"The Perfect Player": How one writer saw Novak Djokovic, 14 years ago

"The Perfect Player": How one writer saw Novak Djokovic, 14 years ago

He's about to hold the No. 1 ranking longer than anyone. Should we have all seen it coming?

Within a week, Novak Djokovic will eclipse Roger Federer and secure one of the most prestigious records in tennis: most weeks ranked at No. 1. It is, almost by definition, the most convincing measure of a player’s day-in, day-out superiority painted on the large canvas of an entire career.

I had my first good look at Djokovic some 14 years ago, while covering the 2007 Indian Wells Masters. The experience led me to write a blog post with the headline “The Perfect Player.” Fans still bring up or reference that story, so I thought it only fitting when Djokovic tied the record to trot it out as a tribute of sorts. Other than dropping some thoughts on Richard Gasquet that led the original piece, and some light editing of material that is not relevant, this is exactly what I wrote.—PB

Novak Djokovic, circa 2007. (Getty Images)

. . . I went out to take a close look at Djokovic today, in his match against Julian Benneteau, a Frenchman who’s been playing very well here by following a simple and often lethal formula—make few errors and force your opponent to win the match by making the shots that he knows he must in order to win.

I arrived at Stadium Court 2 at 3-all, while most of the fans were watching Andy Murray bang on Nikolay Davydenko in the big house. I took a seat right behind the north baseline, just three rows up from the wall behind the court, among a handful of big-bellied senior citizens, tanning their chicken-wing arms and backs on the green benches.

The first thing I jotted in my notebook, as Djokovic whacked a backhand that earned him a break of serve for 5-3, was “great trunk rotation, often punctuated by a guttural exhalation.” Trunk rotation is a big thing for me, has been ever since I first saw the best practitioner, Miloslav “Big Cat” Mecir. That guy did not appear to ever run (he was always just there, waiting for the ball) and he did not appear to swing a racquet hard enough to break an electric-eye beam.

But the ball came off Mecir’s strings with the pop of a champagne cork, and unexpected pace. Djoker is just as clean, yet he takes a bigger cut at the ball and is less disposed to counterpunching than was Mecir. So he ends up hitting a heavier, more dangerous ball. But trunk rotation only rises to maximum efficiency with great timing, and that’s the Djoker’s other deep, subtle talent. The combination of timing and rotation yield maximum oomph without maximum swing speed. This is a pretty good definition of stroking efficiency.

Serving for the set, Djoker fell behind love-40, at which point he let out a visceral roar and, enraged, flung his cap to the court. This gesture appeared to end the curse, for he won the next two points with fierce, inside-out, forehand winners, each of them having every mark of a go-for-broke shot, but without the desperation. This is one cool kid. He got back to deuce with yet another big, inside-out forehand, but this time the ball also skipped off the let cord.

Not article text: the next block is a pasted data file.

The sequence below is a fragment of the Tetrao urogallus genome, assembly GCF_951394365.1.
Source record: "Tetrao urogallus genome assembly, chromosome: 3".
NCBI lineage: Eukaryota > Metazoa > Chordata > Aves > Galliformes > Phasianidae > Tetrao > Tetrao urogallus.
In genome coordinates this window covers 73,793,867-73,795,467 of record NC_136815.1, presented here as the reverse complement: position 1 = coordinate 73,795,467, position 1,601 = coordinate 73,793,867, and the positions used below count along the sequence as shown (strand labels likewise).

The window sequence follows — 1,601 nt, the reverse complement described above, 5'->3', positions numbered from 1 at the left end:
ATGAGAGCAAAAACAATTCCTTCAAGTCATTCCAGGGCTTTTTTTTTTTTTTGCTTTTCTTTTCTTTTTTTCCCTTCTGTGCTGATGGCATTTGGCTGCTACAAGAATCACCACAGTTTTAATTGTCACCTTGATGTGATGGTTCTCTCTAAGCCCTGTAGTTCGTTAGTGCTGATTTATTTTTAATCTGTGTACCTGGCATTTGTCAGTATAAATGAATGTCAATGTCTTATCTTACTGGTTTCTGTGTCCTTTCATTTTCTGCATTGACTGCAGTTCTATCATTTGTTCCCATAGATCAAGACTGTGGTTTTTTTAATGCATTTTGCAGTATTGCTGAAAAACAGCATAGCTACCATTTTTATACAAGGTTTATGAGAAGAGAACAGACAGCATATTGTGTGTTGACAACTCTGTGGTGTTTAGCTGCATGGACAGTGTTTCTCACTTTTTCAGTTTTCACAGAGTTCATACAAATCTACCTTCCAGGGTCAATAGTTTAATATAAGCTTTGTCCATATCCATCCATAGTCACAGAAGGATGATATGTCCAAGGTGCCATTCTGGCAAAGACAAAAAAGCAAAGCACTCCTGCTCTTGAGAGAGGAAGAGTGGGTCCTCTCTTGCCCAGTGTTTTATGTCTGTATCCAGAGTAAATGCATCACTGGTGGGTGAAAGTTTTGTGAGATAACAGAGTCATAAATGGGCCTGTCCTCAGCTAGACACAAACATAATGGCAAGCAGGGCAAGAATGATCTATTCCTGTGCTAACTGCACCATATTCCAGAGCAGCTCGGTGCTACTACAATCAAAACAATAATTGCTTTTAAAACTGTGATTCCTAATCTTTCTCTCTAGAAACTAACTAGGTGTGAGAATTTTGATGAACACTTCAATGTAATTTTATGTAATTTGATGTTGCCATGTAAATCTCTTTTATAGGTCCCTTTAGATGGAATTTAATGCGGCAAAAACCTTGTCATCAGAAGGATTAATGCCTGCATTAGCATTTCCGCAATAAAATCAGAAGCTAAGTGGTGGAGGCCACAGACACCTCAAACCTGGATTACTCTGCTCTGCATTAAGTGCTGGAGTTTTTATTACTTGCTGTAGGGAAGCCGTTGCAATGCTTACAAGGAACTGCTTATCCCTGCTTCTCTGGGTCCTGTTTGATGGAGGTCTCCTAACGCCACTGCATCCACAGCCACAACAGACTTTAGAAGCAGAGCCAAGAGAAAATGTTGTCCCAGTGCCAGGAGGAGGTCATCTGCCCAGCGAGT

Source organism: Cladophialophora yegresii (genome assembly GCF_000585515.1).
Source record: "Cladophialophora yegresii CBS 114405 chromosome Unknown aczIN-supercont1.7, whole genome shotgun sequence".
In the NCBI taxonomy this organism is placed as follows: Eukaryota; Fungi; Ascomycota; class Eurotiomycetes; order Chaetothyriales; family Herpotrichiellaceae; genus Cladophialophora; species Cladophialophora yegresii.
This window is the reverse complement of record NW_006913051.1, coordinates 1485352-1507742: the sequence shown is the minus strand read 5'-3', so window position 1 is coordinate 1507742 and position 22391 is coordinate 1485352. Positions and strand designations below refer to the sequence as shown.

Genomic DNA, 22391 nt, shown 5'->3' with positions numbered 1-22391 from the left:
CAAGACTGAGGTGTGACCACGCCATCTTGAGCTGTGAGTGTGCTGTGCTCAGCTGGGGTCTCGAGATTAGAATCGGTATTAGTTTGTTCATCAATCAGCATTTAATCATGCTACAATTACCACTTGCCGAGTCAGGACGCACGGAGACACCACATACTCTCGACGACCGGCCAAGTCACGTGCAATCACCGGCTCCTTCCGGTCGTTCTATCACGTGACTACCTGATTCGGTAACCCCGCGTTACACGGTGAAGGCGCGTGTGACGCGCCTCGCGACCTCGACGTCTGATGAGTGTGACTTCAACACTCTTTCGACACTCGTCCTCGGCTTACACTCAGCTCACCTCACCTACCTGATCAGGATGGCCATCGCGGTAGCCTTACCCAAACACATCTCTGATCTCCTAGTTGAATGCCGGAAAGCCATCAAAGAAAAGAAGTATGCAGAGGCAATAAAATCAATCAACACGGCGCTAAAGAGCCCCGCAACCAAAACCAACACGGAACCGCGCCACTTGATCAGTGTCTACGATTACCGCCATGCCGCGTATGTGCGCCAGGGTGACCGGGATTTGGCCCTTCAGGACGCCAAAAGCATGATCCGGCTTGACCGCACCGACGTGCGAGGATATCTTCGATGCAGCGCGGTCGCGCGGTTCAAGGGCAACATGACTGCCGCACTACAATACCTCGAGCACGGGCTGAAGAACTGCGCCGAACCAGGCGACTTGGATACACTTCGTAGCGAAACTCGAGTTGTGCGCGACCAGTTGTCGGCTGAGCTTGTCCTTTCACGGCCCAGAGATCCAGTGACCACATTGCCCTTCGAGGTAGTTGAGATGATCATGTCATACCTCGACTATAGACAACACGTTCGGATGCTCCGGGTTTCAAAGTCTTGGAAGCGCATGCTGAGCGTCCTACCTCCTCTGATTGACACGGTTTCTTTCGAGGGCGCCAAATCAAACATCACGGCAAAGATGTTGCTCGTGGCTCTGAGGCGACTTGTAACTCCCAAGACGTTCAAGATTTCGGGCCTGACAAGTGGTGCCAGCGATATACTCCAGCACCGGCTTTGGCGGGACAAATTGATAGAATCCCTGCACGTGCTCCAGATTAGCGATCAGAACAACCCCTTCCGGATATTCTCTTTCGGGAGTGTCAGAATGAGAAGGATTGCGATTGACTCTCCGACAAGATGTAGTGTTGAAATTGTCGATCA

“S***!,” Benneteau cried. Then, perhaps recalling that he’s French, he amended it to, “Merde!”

Djokovic would win all 10 sets he played, including this one against a frustrated David Ferrer, on his way to the final. (Getty Images)

A group of shirtless college kids, with their baseball caps worn facing the wrong direction, as per current campus-correctness, wandered in and sat down to watch. Benneteau was playing well enough to force Djokovic’s hand, and each time the latter made an error—or hit a winner—he punctuated it with a war cry or a clenched fist. He’s an emotional guy, but somehow it never corrupts his stroke work, or finds expression as a poor decision, a hasty decision or a puzzling decision—a problem faced by many other players.

Often, guys who play with a great deal of emotion are perfectionists; that was John McEnroe’s lifelong mantra, as well as the convenient, all-purpose excuse for his tantrums. Andy Murray and Djokovic, among others, are like that too, and their biggest enemy is the self-same perfectionism that has brought them this far. Their challenge is to keep that perfectionism from becoming a destructive force. Djokovic seems to have a handle on this, because his game doesn’t fluctuate a great deal. Those outbursts—they're just lip service to the perfectionism he is keeping at bay.

And here’s something else. I noticed watching Richard Gasquet that his feet are very busy, sometimes working like flippers as he hits the ball. I thought it telling that Djoker’s feet are active as well, yet it’s always a critical, split-second later than in a guy like Gasquet. That is, Djoker buys an extra, useful moment of stillness while his swing is still in progress, and that enables him to whack the ball with a shade more power and accuracy.

Djoker broke Benneteau easily in the first game of the second set, and then crushed some gigunda serves to hold. The Djokovic serve is a thing of beauty, streamlined as a Brancusi sculpture, lethal as the strike of a cobra. It is a serve very much like that of Pete Sampras, although it probably is a shade slower. Djoker lines up with his feet nearly parallel to the baseline, his front, left foot so far ahead of his right that his calf appears to be bowed. As he begins his no-frills, leisurely toss, he shifts his weight slightly to his back foot—just enough to free up that distended left leg to respond to his deep knee bend, then act as a piston to pump his body up and forward. The motion is seamless, gathering force and speed that maxes out as he makes contact.